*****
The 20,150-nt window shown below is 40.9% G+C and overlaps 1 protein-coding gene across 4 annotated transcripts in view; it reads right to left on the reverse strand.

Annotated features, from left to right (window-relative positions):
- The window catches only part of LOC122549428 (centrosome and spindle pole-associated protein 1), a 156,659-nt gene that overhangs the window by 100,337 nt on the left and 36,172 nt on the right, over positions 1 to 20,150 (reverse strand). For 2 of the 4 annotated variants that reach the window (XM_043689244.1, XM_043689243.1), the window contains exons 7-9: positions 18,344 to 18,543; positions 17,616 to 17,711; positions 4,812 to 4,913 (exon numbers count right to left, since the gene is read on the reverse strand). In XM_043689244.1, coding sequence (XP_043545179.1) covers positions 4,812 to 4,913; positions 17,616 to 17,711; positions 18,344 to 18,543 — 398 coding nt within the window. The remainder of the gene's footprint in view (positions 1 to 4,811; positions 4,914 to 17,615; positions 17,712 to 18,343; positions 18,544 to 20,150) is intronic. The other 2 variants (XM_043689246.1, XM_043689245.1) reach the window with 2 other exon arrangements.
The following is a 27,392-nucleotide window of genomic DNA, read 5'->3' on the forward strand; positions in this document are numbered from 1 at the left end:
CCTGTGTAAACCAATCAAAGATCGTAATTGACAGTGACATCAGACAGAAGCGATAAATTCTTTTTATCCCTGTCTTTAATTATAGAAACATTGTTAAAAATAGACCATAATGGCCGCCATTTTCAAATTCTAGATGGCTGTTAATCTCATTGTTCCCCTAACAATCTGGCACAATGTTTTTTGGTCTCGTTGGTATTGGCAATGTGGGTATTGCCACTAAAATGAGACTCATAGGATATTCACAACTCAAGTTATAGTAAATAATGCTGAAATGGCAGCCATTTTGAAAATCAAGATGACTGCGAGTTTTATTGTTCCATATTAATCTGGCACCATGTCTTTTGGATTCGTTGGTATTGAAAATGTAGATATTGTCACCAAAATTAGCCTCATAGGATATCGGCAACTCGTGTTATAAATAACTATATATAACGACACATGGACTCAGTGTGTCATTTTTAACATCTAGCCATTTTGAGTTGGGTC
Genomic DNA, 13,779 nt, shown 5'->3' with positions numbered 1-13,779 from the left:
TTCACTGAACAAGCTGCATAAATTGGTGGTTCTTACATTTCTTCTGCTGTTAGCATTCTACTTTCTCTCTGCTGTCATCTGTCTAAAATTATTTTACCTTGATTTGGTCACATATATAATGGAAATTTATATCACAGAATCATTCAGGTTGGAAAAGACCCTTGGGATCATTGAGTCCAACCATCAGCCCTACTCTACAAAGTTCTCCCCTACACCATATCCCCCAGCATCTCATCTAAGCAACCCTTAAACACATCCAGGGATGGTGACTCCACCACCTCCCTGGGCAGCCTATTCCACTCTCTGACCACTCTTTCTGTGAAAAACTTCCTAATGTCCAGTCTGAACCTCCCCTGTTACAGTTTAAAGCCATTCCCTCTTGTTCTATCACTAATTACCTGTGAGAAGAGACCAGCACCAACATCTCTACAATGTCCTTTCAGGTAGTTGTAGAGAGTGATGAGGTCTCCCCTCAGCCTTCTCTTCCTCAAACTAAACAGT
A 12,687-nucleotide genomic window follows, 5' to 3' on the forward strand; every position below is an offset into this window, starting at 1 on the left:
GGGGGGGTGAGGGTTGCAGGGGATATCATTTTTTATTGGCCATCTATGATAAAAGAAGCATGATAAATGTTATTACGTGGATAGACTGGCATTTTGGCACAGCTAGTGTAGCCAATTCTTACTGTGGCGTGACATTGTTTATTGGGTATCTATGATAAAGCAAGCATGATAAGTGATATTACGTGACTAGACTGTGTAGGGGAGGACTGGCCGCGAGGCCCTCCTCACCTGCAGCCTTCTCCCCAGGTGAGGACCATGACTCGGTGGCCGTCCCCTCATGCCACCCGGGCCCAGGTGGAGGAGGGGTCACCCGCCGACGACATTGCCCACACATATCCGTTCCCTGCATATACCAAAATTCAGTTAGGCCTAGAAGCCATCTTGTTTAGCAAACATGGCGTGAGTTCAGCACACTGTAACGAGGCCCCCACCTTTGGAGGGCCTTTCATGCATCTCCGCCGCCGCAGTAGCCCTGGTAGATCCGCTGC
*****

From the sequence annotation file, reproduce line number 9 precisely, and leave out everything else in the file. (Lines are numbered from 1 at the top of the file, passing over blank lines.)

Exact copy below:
GGGGGGGTGAGGGTTGCAGGGGATATCATTTTTTATTGGCCATCTATGATAAAAGAAGCATGATAAATGTTATTACGTGGATAGACTGGCATTTTGGCACAGCTAGTGTAGCCAATTCTTACTGTGGCGTGACATTGTTTATTGGGTATCTATGATAAAGCAAGCATGATAAGTGATATTACGTGACTAGACTGTGTAGGGGAGGACTGGCCGCGAGGCCCTCCTCACCTGCAGCCTTCTCCCCAGGTGAGGACCATGACTCGGTGGCCGTCCCCTCATGCCACCCGGGCCCAGGTGGAGGAGGGGTCACCCGCCGACGACATTGCCCACACATATCCGTTCCCTGCATATACCAAAATTCAGTTAGGCCTAGAAGCCATCTTGTTTAGCAAACATGGCGTGAGTTCAGCACACTGTAACGAGGCCCCCACCTTTGGAGGGCCTTTCATGCATCTCCGCCGCCGCAGTAGCCCTGGTAGATCCGCTGC